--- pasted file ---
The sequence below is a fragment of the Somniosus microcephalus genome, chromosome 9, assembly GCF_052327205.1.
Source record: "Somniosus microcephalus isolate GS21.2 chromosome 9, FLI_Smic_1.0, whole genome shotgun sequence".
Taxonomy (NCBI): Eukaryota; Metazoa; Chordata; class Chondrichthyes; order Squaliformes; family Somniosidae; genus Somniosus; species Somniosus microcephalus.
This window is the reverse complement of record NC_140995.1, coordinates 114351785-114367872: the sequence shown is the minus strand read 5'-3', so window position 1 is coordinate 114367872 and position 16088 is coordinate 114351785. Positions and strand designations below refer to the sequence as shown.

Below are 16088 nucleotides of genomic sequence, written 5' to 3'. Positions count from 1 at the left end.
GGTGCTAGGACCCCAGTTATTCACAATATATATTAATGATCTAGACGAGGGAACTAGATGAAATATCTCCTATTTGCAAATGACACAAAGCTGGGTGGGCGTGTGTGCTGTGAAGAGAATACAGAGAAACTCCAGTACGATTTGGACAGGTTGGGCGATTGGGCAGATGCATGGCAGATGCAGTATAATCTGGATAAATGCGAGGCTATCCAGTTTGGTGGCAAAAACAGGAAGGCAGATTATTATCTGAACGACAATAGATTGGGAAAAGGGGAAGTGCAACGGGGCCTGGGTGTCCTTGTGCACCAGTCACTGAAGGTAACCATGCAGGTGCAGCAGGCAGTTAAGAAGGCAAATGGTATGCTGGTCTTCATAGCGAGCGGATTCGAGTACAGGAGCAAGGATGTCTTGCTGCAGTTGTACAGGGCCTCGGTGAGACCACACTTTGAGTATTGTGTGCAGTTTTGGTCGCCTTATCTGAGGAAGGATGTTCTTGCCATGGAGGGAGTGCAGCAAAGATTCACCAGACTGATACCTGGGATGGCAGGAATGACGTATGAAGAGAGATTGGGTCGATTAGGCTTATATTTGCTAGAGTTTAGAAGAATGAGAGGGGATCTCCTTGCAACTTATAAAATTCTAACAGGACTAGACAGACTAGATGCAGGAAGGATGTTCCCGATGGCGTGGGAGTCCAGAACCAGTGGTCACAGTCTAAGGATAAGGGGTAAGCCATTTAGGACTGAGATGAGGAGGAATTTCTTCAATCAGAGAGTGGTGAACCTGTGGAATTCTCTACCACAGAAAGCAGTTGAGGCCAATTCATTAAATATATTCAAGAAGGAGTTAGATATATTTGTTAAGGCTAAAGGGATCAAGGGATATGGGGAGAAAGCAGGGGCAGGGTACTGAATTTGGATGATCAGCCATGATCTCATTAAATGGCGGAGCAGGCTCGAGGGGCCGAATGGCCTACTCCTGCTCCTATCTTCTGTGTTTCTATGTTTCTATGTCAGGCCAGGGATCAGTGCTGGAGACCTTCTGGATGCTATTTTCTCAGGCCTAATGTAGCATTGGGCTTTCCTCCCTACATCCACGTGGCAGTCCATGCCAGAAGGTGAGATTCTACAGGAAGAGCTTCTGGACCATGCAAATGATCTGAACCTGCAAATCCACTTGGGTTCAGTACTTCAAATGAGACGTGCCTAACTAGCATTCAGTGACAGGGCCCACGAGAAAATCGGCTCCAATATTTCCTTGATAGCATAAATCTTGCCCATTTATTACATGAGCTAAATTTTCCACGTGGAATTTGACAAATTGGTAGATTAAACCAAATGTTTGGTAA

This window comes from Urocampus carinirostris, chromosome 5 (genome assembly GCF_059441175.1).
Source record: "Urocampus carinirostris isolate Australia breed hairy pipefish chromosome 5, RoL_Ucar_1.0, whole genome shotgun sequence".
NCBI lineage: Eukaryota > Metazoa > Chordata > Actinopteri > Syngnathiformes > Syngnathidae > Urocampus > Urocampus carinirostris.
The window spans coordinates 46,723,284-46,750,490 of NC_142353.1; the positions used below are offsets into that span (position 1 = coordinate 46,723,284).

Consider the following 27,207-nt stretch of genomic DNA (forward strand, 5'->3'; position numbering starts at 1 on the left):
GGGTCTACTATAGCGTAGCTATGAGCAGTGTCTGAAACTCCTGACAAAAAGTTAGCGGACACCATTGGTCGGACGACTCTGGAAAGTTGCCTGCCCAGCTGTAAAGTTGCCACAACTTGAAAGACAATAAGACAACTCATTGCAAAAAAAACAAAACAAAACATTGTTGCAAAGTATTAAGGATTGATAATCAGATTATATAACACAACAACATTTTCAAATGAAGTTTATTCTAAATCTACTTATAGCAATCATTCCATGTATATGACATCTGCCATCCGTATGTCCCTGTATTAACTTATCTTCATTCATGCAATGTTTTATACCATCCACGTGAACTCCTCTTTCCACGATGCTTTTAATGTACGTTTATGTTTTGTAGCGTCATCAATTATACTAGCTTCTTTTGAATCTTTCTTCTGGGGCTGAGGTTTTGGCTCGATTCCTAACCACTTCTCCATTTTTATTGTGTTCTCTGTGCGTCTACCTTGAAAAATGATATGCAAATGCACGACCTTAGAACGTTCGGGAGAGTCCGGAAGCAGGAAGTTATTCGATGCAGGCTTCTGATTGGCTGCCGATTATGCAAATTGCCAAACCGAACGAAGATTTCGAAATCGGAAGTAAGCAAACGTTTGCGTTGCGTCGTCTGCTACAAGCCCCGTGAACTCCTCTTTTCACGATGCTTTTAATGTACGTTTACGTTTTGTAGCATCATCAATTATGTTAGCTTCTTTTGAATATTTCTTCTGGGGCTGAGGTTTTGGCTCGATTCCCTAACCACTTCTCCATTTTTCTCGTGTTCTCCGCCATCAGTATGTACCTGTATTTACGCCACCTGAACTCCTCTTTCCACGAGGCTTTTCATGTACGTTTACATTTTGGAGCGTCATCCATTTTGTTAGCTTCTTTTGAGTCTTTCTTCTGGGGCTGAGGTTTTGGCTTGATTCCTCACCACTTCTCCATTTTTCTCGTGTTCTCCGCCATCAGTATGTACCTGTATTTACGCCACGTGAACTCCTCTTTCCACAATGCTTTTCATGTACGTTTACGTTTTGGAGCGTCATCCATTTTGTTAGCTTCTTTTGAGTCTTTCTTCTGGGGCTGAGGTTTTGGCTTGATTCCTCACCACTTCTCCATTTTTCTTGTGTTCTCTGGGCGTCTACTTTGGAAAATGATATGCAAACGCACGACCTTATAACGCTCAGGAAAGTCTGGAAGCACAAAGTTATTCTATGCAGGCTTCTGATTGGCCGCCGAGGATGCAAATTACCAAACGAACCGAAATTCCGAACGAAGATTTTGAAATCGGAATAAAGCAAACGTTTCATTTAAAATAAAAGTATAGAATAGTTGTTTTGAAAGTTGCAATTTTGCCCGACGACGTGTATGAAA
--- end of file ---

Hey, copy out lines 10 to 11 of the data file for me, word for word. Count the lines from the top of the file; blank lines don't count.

The window spans coordinates 46,723,284-46,750,490 of NC_142353.1; the positions used below are offsets into that span (position 1 = coordinate 46,723,284).

Consider the following 27,207-nt stretch of genomic DNA (forward strand, 5'->3'; position numbering starts at 1 on the left):